A nine year old girl in a happy family, was kidnapped and sold into slavery.
Over a period of fourteen years she was bought and sold five times. She suffered beatings and horrific indignity, so traumatic was the experience that she forgot her own name – she lost any sense of identity. In her own words:
One day I unwittingly made a mistake that incensed the master’s son. He became furious, snatched me violently from my hiding place, and began to strike me ferociously with the lash and his feet. Finally he left me half dead, completely unconscious. Some slaves carried me away and lay me on a straw mat, where I remained for over a month. A woman skilled in this cruel art [tattooing of slaves] came to the general’s house…our mistress stood behind us, whip in hand. The woman had a dish of white flour, a dish of salt and a razor. When she had made her patterns; the woman took the razor and made incisions along the lines. Salt was poured into each of the wounds. My face was spared, but six patterns were designed on my breasts, and 60 more on my belly and arms. I thought I would die, especially when salt was poured in the wounds…it was by a miracle of God I didn’t die. He had destined me for better things.
Eventually the family holding her came to Italy, she was freed from slavery and was inspired to become a nun in northern Italy. Josephine Bakhita, as she became known, was to spend the rest of her life as a nun, renowned for her gentleness, smile and holiness.
During her last days, spent in a wheelchair, she relived the painful time of her slavery in her sickness, and more than once begged: ‘Please, loosen the chains… they are heavy’. Surrounded by the sisters, she died on 8 February 1947 (now the feast day of St Josephine Bakhita).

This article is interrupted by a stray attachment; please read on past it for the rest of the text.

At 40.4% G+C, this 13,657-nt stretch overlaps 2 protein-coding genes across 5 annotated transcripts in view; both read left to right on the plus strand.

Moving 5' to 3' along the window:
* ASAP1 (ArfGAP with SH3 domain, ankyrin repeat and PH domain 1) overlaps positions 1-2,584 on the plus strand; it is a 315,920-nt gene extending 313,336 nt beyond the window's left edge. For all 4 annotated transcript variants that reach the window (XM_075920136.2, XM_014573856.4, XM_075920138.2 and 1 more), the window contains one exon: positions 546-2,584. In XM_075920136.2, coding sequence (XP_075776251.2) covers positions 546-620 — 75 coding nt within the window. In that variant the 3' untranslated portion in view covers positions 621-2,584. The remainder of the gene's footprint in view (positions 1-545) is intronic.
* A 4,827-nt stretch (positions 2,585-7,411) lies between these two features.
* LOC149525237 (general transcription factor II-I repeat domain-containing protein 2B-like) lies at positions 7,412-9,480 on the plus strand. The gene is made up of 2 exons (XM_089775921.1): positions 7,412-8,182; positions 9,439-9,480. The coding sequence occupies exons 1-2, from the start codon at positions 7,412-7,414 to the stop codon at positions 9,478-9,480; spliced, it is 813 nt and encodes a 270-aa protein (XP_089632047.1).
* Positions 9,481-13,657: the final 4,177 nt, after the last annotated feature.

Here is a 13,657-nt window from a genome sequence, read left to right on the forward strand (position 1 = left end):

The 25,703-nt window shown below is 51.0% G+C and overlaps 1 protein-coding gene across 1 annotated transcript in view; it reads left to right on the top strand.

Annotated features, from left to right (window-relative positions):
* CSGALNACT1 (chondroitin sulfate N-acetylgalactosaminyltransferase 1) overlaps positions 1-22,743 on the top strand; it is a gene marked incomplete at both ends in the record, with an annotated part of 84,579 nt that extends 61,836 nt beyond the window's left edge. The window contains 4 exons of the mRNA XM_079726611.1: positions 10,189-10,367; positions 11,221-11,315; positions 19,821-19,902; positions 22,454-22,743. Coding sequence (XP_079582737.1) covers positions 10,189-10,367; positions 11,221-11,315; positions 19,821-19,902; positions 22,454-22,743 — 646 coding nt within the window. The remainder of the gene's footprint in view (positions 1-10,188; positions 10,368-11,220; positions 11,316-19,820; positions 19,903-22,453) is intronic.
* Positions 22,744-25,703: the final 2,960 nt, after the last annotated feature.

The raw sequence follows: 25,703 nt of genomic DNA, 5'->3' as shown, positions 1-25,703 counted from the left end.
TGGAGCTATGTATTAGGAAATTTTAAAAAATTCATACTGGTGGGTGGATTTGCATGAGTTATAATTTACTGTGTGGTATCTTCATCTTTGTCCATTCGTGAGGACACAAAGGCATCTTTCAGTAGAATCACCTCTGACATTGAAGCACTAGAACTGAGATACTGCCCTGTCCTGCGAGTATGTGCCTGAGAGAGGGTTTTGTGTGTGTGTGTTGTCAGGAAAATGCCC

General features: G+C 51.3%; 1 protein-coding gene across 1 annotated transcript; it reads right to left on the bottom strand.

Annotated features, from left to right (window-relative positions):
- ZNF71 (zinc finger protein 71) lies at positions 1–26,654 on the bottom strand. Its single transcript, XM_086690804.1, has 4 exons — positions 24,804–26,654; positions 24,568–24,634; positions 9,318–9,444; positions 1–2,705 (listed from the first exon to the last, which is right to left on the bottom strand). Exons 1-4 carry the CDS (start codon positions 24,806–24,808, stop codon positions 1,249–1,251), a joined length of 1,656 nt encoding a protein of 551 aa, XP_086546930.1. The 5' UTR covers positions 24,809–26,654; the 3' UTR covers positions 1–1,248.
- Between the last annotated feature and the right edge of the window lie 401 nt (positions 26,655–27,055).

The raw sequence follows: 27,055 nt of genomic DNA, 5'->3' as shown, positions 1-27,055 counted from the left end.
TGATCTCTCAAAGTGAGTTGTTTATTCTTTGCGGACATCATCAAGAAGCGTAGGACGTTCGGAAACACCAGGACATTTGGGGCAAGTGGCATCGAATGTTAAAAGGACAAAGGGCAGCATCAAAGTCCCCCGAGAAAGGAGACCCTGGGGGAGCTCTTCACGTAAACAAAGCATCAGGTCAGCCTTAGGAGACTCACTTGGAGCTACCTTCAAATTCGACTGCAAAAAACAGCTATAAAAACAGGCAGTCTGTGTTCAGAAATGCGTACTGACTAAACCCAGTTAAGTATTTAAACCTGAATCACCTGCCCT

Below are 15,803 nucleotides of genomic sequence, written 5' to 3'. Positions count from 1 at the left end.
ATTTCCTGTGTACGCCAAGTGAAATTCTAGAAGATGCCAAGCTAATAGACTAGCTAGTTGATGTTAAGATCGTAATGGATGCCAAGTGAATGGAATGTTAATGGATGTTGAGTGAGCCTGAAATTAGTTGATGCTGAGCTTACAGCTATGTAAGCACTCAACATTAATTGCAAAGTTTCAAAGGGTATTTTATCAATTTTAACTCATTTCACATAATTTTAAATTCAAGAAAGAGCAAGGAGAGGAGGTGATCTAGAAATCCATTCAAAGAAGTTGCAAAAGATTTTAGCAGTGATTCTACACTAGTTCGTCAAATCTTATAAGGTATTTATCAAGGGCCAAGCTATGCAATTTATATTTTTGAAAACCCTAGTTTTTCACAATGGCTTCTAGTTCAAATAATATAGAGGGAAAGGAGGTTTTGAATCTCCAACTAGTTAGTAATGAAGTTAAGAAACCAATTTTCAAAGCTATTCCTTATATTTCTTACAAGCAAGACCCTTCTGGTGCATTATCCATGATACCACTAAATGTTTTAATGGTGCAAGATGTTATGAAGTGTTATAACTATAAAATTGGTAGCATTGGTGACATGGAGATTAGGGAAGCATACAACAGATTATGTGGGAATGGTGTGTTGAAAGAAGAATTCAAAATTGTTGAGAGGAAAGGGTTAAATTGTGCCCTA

Today people are trafficked into prostitution, pornography, agricultural and building labour, manufacturing, domestic servitude, forced begging, benefit fraud and petty criminality, and organ removal. Trafficking happens in all parts of the world, both across international borders and within countries.
Each year about 2,000 men, women and children are rescued from trafficking in the UK, but this is just the tip of the iceberg. There are thought to be 10,000 – 13,000 victims of modern slavery in the UK.
Josephine Bakhita’s life is a sign of hope and light amidst the horror and darkness of human trafficking. An icon of her in St Chrysostom’s Church is a focus of prayer for the trafficked.
Loving God, Who gathers the outcast, Heals the broken hearted and binds up their wounds; Bring liberty and freedom to all whose lives are entangled in slavery and trafficking in our world today. Lift up the down trodden and tread wickedness into the dust: We make our prayer through Christ our Lord, Who lives and reigns with you and the Holy Spirit in perfect freedom, One God, now and forever. Amen.
St Josephine Bakhita,
pray for us.
Perhaps, especially given the enormous extent of slavery in today’s world, we could hope for Josephine Bakhita’s inclusion in a future edition of ‘Exciting Holiness’ – saints and holy ones commemorated by the Church of England. (See here)